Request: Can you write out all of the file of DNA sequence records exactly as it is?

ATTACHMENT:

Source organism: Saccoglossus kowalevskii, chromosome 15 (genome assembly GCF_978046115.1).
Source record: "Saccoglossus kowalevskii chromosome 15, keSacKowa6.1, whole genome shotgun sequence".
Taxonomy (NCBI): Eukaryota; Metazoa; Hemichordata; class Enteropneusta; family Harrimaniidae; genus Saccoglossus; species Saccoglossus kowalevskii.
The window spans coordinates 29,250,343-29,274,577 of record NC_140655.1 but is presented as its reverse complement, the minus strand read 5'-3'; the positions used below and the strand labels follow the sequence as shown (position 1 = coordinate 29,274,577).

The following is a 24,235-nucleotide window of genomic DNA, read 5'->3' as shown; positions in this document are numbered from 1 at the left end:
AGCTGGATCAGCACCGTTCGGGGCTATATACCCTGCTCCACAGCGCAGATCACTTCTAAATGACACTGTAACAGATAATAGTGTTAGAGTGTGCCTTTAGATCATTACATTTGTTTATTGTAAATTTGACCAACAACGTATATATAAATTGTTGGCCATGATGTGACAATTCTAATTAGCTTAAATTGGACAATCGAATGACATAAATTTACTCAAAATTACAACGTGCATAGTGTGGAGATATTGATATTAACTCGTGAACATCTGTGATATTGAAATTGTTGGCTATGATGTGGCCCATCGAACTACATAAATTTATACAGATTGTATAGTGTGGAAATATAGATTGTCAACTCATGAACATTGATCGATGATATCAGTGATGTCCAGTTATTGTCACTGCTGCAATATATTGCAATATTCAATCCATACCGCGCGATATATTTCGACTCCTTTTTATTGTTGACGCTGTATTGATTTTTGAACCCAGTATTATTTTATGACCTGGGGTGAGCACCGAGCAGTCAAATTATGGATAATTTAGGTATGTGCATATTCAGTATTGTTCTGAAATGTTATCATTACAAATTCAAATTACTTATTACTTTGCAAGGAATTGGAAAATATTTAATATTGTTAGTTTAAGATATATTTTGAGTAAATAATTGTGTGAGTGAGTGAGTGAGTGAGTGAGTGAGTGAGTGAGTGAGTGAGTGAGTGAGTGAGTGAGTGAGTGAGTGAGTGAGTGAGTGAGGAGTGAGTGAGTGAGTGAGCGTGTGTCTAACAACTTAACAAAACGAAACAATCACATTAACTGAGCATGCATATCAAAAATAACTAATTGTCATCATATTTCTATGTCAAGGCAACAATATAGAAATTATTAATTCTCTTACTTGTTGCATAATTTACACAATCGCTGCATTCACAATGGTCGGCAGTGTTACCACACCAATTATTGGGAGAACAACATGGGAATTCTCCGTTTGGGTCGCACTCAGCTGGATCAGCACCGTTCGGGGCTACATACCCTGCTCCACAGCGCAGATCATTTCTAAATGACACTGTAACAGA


Source organism: Saccoglossus kowalevskii, chromosome 15 (genome assembly GCF_978046115.1).
Source record: "Saccoglossus kowalevskii chromosome 15, keSacKowa6.1, whole genome shotgun sequence".
Taxonomy (NCBI): Eukaryota; Metazoa; Hemichordata; class Enteropneusta; family Harrimaniidae; genus Saccoglossus; species Saccoglossus kowalevskii.
The window spans coordinates 29,250,343-29,274,577 of record NC_140655.1 but is presented as its reverse complement, the minus strand read 5'-3'; the positions used below and the strand labels follow the sequence as shown (position 1 = coordinate 29,274,577).

The following is a 24,235-nucleotide window of genomic DNA, read 5'->3' as shown; positions in this document are numbered from 1 at the left end:
AGCTGGATCAGCACCGTTCGGGGCTATATACCCTGCTCCACAGCGCAGATCACTTCTAAATGACACTGTAACAGATAATAGTGTTAGAGTGTGCCTTTAGATCATTACATTTGTTTATTGTAAATTTGACCAACAACGTATATATAAATTGTTGGCCATGATGTGACAATTCTAATTAGCTTAAATTGGACAATCGAATGACATAAATTTACTCAAAATTACAACGTGCATAGTGTGGAGATATTGATATTAACTCGTGAACATCTGTGATATTGAAATTGTTGGCTATGATGTGGCCCATCGAACTACATAAATTTATACAGATTGTATAGTGTGGAAATATAGATTGTCAACTCATGAACATTGATCGATGATATCAGTGATGTCCAGTTATTGTCACTGCTGCAATATATTGCAATATTCAATCCATACCGCGCGATATATTTCGACTCCTTTTTATTGTTGACGCTGTATTGATTTTTGAACCCAGTATTATTTTATGACCTGGGGTGAGCACCGAGCAGTCAAATTATGGATAATTTAGGTATGTGCATATTCAGTATTGTTCTGAAATGTTATCATTACAAATTCAAATTACTTATTACTTTGCAAGGAATTGGAAAATATTTAATATTGTTAGTTTAAGATATATTTTGAGTAAATAATTGTGTGAGTGAGTGAGTGAGTGAGTGAGTGAGTGAGTGAGTGAGTGAGTGAGTGAGTGAGTGAGTGAGTGAGTGAGTGAGTGAGTGAGGAGTGAGTGAGTGAGTGAGCGTGTGTCTAACAACTTAACAAAACGAAACAATCACATTAACTGAGCATGCATATCAAAAATAACTAATTGTCATCATATTTCTATGTCAAGGCAACAATATAGAAATTATTAATTCTCTTACTTGTTGCATAATTTACACAATCGCTGCATTCACAATGGTCGGCAGTGTTACCACACCAATTATTGGGAGAACAACATGGGAATTCTCCGTTTGGGTCGCACTCAGCTGGATCAGCACCGTTCGGGGCTACATACCCTGCTCCACAGCGCAGATCATTTCTAAATGACACTGTAACAGA